I moved to Boston after college to find my birthfather. My sole black parent, who, I’d been told, used to spend a lot of time hanging around the Berklee School of Music—not as a student, or a teacher, or any kind of staff member, just as a guy who loved jazz music, could play the Read More
Well, that was fast.
On Saturday, the jury in the George Zimmerman trial found him not guilty in the death of Trayvon Martin. By Monday, one of the six anonymous female jurors announced that she had signed on Martin Literary Management to shop around a book about the experience.
“Trayvon did not have to die,” they chanted. “We don’t know the reason why.”
A crowd of thousands demanded justice for Trayvon Martin as the group marched en masse from Union Square to Times Square yesterday. Angry over George Zimmerman’s acquittal on all charges in the shooting death of the Florida teen, the protesters decried what they described as a starkly unjust ruling. The march culminated in a “shut down, sit down” protest in Times Square around 9.30 p.m.
NBC fired the producer of the deceptively edited call from George Zimmerman to 911 on Thursday. NBC News would not name the long-time Miami-based producer, citing “internal company matters” to the New York Times. The firing followed NBC’s review of the Today Show segment about the Feb. 26, 2012 shooting of Trayvon Martin. The report aired March 27 and featured audio from George Zimmerman’s 911 call edited in a manner that seemed to point to a distinctly racist motivation for the shooting. However, as Brian Stelter reported late Friday for the Times:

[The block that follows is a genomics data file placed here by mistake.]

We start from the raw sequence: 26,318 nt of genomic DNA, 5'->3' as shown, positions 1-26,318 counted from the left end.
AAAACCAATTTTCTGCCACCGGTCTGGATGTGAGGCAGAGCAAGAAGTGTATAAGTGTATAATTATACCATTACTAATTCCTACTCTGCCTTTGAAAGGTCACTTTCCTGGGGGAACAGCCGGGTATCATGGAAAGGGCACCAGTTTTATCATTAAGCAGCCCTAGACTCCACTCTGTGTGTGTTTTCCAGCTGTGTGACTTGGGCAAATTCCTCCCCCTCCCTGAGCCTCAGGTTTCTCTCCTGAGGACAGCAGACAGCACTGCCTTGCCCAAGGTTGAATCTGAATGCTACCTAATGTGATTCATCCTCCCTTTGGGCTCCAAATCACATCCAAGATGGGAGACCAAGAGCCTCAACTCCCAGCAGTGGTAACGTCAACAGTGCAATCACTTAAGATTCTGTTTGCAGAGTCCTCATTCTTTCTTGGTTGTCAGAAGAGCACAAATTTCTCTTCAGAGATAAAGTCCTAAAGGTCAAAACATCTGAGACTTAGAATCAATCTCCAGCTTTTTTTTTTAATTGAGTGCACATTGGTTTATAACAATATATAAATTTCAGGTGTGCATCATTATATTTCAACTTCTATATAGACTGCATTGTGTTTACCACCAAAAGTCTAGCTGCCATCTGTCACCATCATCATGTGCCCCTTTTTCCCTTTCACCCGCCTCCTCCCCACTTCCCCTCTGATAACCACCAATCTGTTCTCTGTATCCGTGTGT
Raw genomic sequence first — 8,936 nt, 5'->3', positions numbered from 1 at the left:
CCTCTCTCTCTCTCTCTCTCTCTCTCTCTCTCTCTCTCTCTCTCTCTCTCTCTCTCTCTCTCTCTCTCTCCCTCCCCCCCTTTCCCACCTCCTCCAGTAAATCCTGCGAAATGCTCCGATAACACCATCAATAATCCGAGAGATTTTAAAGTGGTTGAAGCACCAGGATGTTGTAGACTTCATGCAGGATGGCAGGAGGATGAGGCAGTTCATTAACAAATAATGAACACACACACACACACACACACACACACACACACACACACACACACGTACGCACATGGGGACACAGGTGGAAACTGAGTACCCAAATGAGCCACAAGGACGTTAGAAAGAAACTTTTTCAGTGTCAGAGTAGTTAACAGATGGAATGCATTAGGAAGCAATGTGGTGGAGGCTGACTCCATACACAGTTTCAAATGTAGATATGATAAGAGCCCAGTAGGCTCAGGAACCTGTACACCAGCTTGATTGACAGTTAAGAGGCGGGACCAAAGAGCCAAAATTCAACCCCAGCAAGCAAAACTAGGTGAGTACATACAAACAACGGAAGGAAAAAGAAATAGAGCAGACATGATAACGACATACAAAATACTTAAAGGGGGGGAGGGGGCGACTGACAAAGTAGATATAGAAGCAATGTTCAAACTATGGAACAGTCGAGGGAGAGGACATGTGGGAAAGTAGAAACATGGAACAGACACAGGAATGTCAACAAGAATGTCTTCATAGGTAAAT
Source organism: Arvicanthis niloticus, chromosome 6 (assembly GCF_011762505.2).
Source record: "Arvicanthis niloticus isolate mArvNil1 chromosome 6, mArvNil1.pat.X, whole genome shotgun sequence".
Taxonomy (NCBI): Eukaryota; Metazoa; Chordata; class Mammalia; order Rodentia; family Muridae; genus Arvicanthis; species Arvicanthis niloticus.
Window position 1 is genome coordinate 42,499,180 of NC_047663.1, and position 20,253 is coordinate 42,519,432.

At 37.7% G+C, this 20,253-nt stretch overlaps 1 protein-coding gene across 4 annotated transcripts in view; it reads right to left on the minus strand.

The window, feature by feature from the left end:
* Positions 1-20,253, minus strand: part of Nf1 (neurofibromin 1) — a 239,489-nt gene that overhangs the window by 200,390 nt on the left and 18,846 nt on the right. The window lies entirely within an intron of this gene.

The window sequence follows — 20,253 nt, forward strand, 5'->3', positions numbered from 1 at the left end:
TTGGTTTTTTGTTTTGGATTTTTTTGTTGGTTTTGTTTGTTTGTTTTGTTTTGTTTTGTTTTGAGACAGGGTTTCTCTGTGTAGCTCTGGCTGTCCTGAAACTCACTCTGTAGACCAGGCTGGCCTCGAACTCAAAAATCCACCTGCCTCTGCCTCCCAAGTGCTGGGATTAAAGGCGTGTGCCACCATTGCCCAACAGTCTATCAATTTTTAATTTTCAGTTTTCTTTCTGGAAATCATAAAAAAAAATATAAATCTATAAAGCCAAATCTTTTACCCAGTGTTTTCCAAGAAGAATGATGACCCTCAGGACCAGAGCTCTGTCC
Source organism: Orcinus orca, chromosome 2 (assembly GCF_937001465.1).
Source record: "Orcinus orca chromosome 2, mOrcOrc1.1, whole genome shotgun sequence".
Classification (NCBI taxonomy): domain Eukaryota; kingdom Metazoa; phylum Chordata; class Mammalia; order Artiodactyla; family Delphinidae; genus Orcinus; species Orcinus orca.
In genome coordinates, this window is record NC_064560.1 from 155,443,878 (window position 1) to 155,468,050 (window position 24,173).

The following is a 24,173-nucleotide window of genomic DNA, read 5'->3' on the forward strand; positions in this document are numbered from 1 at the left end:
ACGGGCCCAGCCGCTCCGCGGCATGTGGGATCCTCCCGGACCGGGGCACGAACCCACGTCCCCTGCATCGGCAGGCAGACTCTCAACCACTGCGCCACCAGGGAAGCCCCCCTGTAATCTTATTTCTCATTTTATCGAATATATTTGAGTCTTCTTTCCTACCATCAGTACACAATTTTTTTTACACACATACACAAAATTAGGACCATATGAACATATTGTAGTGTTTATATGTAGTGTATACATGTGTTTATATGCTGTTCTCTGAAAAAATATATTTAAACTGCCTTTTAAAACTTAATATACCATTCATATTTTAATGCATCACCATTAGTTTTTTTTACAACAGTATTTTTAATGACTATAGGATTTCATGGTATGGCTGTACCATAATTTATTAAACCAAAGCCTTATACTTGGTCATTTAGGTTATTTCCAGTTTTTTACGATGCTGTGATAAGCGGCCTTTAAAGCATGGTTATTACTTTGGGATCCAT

As the adult world continues stoking the senseless battle royale of the presidential primary season, the youth-entertainment complex has briefly overtaken the news cycle. Everyone not living in their own life-or-death competitive isolation dome knows by now that this past weekend ushered in the blockbuster movie adaptation of the first installment of The Hunger Games, Suzanne Collins’ dystopian teen scifi trilogy about children compelled to destroy each other for the amusement of the jaded, power-mad political leaders of the future. The basic plot of the Collins franchise is by now well-known: In the authoritarian North America of the third millennium—rechristened Panem—this ritual sacrifice of the young serves to tamp down any impulses of mass rebellion, and the games’ sole surviving winner is bought off with a life of ease, fame, and prestige.
But no sooner had the great Hunger Games colossus alighted at the multiplex—with a box-office take of $155 million over its first weekend—than a sober retinue of adults began clambering to impose their own agendas on the strange new teen spectacle unspooling in their midst.